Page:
The Aether range of bikes grew from the Bird’s need to replace the short travel Aeris 120 bike. Bird wanted a bike that was more aggressive with a shorter back-end, slacker head angle and steeper seat angle. At the same time, Bird also wanted to build a 29er with less travel than its 150mm AM9 – another bike that’s received strong reviews here at BikeRadar.
As such, this 130mm travel 29er has arrived, and Bird has seen it as an opportunity to use carbon for the first time too.
Bird will be offering the bike in a Raw Carbon finish.Bird Cycleworks
Aether 9 C carbon creation
Designing a bike with carbon provides more freedom, says Bird designer Dan Hodge. Compared to aluminium, using carbon means the frame isn’t just a collection of tubes welded together. The more fluid shapes available mean that pivot points can be blended together into the shapes and locations desired.
This freedom also means Bird is able to design to certain requirements. For example, the down tube is kinked, which leaves the lower section at the same angle as the shock (determined partially by the desired suspension kinematic). This not only works aesthetically, but also allows more space for larger water bottles.
Plenty of room in the front triangle for a large bottle.Bird Cycleworks
However, there are challenges too. Fitting a 29in wheel with clearance for 2.6in tyres into a short back-end – the Aether 9 C has 430mm chainstays – while also wanting to run a 34t chainring means space is tight.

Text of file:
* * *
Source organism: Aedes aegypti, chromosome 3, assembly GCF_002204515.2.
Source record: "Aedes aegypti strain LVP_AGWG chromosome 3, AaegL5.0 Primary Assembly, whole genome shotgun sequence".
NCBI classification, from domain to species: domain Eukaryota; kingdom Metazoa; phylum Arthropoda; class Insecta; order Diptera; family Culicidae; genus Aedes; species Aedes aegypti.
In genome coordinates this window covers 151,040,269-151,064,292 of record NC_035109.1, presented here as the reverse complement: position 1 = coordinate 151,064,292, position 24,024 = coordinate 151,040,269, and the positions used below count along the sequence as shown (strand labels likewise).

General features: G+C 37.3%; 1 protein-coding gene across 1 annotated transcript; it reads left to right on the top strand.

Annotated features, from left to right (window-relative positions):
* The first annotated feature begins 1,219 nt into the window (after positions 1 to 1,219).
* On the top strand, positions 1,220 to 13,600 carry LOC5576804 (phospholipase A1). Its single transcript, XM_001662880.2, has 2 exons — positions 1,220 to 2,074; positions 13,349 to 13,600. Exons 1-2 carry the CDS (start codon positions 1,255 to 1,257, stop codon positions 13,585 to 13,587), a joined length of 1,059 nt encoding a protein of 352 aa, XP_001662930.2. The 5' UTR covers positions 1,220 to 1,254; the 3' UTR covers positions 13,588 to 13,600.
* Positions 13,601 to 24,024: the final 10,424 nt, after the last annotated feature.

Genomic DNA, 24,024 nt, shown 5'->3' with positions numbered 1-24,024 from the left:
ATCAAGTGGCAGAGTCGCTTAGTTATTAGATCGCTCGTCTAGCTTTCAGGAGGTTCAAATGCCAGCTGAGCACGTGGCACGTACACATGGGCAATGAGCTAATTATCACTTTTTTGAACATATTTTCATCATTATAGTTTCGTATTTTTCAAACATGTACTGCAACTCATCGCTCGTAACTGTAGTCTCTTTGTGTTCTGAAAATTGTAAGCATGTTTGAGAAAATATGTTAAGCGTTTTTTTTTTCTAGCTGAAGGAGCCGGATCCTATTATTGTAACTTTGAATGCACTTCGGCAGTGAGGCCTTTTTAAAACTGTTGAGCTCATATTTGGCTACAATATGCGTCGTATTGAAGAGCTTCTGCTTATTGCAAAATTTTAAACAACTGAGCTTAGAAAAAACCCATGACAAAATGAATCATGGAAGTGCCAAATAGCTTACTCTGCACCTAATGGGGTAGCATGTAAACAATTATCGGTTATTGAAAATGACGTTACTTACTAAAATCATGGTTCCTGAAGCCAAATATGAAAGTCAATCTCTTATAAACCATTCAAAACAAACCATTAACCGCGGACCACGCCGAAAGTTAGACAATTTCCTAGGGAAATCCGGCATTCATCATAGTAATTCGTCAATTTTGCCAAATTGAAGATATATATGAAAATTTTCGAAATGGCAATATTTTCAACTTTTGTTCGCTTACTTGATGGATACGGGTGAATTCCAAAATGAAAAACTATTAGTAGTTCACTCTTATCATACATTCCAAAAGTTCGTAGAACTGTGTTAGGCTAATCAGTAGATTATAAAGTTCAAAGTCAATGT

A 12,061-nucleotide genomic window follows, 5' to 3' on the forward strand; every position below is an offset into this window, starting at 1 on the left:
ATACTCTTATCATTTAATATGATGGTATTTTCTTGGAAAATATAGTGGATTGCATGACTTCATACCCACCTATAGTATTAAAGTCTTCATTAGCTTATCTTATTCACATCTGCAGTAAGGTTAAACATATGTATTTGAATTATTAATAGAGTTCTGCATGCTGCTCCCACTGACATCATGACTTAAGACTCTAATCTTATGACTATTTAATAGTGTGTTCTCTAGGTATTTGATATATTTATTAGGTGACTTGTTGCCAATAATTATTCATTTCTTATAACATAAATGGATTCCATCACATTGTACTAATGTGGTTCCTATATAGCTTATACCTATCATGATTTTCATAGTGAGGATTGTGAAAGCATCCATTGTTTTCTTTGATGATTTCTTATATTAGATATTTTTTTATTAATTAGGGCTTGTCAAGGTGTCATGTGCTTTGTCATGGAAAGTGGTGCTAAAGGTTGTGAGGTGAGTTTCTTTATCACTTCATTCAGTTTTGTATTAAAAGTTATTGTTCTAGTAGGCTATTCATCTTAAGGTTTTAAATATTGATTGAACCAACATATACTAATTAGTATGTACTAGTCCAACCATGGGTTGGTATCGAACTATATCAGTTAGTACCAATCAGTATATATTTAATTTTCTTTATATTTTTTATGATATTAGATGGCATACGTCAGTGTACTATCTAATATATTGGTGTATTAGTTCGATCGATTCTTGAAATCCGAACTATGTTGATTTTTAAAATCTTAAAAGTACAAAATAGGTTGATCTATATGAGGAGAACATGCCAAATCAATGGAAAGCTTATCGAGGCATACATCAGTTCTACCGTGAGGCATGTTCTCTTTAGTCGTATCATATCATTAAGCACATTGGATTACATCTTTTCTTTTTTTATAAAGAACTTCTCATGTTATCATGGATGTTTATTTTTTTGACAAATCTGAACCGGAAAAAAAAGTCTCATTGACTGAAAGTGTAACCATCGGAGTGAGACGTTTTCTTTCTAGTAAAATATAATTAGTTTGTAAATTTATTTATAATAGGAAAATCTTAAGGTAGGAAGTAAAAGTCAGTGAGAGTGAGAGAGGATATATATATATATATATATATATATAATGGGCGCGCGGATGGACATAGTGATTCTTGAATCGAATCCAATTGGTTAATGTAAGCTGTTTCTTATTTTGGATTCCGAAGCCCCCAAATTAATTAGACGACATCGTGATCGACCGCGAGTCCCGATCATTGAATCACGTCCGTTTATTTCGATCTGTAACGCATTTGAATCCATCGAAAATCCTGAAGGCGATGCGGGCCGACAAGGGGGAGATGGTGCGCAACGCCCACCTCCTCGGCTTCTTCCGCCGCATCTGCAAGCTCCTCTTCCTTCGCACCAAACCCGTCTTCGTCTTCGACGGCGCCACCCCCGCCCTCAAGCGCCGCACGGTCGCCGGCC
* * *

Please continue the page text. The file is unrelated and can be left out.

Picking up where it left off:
Bird says that this has been resolved by using deep chainstays that can handle the clearances required.
Deep chainstays ensure the back-end is stiff enough, while still allowing plenty of room for chunky tyres and a 34t chainring.Bird Cycleworks
A game of numbers
While the mountain bike industry has been building longer, lower and slacker bikes for a number of years now, Bird was an early adopter of this style of geometry – reaches have always been long, head angles slack, and seat angles steep.
This continues on the Aether 9 C, with seat angles that change with frame sizes – getting steeper on the larger frames. This, says Bird, is in a bid to keep taller riders centred between the wheels and helps keep effective seat angles nice and steep when longer dropper posts are used.
Bird says the short back-end is there to keep handling playful, while the roomy front-end and slack head angle give stability and confidence, as well as comfort.
Finally, a low bottom bracket (BB) helps carve corners. Bird wants the bike to have a capable, yet playful feeling that’ll work on everything from uplift days to long hauls in the hills.
A four-bar suspension system delivers 130mm of travel.Bird Cycleworks
The bike uses a four-bar suspension system that is apparently tuned for efficient pedalling and a lively feel, thanks to plenty of mid-stroke support, as well as plenty of ramp-up towards the end of the travel for big-hit capability, reflecting what we found with the Aether 7 during our testing.
Aether 9 C fine details
While previous bikes from Bird have had external cable routing, for ease of maintenance, this bike comes with the cables routed internally.